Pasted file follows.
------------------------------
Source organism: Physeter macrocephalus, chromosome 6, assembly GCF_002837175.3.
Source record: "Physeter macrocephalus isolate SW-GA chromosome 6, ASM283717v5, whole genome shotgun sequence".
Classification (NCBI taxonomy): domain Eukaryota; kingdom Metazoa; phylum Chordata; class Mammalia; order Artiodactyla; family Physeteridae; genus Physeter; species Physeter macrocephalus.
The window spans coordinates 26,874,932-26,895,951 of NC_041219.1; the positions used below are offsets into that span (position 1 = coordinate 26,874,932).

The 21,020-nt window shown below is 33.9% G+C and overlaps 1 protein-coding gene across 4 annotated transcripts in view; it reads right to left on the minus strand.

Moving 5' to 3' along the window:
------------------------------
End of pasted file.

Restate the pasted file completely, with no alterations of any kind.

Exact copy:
Source organism: Physeter macrocephalus, chromosome 6, assembly GCF_002837175.3.
Source record: "Physeter macrocephalus isolate SW-GA chromosome 6, ASM283717v5, whole genome shotgun sequence".
Classification (NCBI taxonomy): domain Eukaryota; kingdom Metazoa; phylum Chordata; class Mammalia; order Artiodactyla; family Physeteridae; genus Physeter; species Physeter macrocephalus.
The window spans coordinates 26,874,932-26,895,951 of NC_041219.1; the positions used below are offsets into that span (position 1 = coordinate 26,874,932).

The 21,020-nt window shown below is 33.9% G+C and overlaps 1 protein-coding gene across 4 annotated transcripts in view; it reads right to left on the minus strand.

Moving 5' to 3' along the window: